George "The Barber" ClarkePrint Page
A plaque commemorates bushranger George "The Barber" Clarke" who is believed to be the first white settler of the north west plains.
George `The Barber` Clarke, a convict escapee assigned to Benjamin Singleton, fled to the area in 1826, living with the Kamilaroi peoples, who it seems may have regarded him as one of their own returned from the dead. He acquired two Aboriginal wives, underwent body initiation rites and generally adopted the language, dress and customs of the group. Clarke lived a little to the north-east of the present townsite, building a bark hut by the Namoi which Allan Cunningham encountered during a voyage of exploration in 1827.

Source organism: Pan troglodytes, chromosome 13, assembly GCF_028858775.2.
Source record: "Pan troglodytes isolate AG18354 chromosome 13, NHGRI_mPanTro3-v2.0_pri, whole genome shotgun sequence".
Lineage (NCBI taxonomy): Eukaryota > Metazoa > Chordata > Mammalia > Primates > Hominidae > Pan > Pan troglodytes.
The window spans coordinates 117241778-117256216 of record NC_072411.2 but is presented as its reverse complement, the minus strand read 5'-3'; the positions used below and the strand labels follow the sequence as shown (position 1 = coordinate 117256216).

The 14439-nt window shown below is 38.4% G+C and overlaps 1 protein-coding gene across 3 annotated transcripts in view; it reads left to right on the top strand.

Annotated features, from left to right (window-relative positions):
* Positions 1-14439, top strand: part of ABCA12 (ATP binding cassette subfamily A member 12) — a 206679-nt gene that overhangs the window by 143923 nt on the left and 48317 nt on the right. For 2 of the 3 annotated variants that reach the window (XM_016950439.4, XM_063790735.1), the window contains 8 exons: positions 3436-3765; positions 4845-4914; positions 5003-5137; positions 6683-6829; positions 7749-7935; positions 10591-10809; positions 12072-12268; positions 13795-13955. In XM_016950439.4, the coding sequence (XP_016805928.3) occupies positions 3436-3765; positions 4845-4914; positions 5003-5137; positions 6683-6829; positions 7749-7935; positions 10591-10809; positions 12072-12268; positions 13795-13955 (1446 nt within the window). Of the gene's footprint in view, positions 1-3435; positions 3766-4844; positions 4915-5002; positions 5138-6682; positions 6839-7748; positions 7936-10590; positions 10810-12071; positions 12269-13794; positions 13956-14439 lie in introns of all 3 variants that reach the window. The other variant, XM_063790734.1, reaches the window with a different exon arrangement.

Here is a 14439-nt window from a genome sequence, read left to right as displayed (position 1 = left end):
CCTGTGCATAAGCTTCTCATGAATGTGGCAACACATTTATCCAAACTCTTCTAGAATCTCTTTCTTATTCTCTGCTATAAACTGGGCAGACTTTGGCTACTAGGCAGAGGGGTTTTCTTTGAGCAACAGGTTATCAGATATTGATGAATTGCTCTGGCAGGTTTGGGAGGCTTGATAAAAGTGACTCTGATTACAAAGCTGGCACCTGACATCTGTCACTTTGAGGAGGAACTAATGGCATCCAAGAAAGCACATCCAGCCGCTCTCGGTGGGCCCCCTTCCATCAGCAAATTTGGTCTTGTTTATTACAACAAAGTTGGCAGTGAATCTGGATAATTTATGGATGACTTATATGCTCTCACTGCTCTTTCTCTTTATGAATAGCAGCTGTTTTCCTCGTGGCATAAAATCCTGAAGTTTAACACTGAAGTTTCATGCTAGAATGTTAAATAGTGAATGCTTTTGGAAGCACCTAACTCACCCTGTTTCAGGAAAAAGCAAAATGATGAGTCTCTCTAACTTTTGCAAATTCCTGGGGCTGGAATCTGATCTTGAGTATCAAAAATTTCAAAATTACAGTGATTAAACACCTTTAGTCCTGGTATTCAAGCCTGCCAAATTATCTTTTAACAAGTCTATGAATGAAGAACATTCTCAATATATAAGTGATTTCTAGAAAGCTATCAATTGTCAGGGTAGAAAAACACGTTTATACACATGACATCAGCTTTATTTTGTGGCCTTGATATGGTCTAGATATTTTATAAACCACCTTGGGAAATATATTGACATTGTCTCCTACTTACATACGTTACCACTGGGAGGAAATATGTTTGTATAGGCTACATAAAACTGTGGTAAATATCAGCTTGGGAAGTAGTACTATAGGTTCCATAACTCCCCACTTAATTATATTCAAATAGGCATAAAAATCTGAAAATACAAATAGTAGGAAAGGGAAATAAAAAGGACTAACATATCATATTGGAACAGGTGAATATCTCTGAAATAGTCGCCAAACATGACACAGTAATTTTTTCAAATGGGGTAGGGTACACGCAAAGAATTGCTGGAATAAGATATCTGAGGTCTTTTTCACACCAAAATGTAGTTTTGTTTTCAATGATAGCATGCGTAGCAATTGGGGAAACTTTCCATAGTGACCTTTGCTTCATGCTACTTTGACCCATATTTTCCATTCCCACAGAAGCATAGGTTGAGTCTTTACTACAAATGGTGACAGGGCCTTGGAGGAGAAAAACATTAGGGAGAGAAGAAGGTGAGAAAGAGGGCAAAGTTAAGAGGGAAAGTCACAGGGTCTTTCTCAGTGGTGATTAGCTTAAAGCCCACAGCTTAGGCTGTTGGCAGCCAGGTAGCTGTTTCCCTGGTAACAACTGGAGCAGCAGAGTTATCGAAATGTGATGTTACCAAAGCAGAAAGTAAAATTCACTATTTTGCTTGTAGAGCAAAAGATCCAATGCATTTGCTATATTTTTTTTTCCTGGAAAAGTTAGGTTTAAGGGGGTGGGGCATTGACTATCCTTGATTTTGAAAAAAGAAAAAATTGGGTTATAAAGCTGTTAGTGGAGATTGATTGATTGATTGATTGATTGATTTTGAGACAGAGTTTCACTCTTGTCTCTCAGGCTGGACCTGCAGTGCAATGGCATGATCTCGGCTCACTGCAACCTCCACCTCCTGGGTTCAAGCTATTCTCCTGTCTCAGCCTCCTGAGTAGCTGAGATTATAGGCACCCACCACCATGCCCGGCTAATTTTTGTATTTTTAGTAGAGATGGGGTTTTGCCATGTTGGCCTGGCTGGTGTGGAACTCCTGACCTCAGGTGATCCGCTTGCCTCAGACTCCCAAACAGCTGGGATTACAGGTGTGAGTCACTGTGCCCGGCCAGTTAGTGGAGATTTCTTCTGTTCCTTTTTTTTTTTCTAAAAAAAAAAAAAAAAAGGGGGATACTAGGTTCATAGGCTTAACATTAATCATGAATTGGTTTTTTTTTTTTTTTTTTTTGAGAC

Large stocks of cattle were taken to the Liverpool Plains for pasturage from 1827 and Clarke turned to cattle rustling, establishing some stockyards. When times were hard he surrendered to Singleton, but again fled with the Aborigines while leading Singleton on an expedition into the new country. He then returned to bushranging, was captured in 1831, escaped, was recaptured, escaped again and was finally recaptured, after which he was marched 210 km to Sydney and transported to Norfolk Island. He was hung in Tasmania for further offences in 1835.
Clarke's account of the Namoi River and his tales of an enormous inland sea prompted the acting governor to send Thomas Mitchell on an expedition into the district, thereby opening the area up to settlement.
|Address:||Boggabri-Manilla Road, Barber`s Lagoon, Boggabri, 2382|
|GPS Coordinates:||Lat: -30.673173|
Note: GPS Coordinates are approximate.
|Approx. Monument Dedication Date:||1981|
GEORGE 'BARBER" CLARKE
ALIAS "THE BARBER" FIRST WHITE SETTLER ON THE NORTH WEST PLAINS
THE MOST LIKELY SITE OF HIS HUT AND STOCKYARDS HERE AT BARBERS LAGOON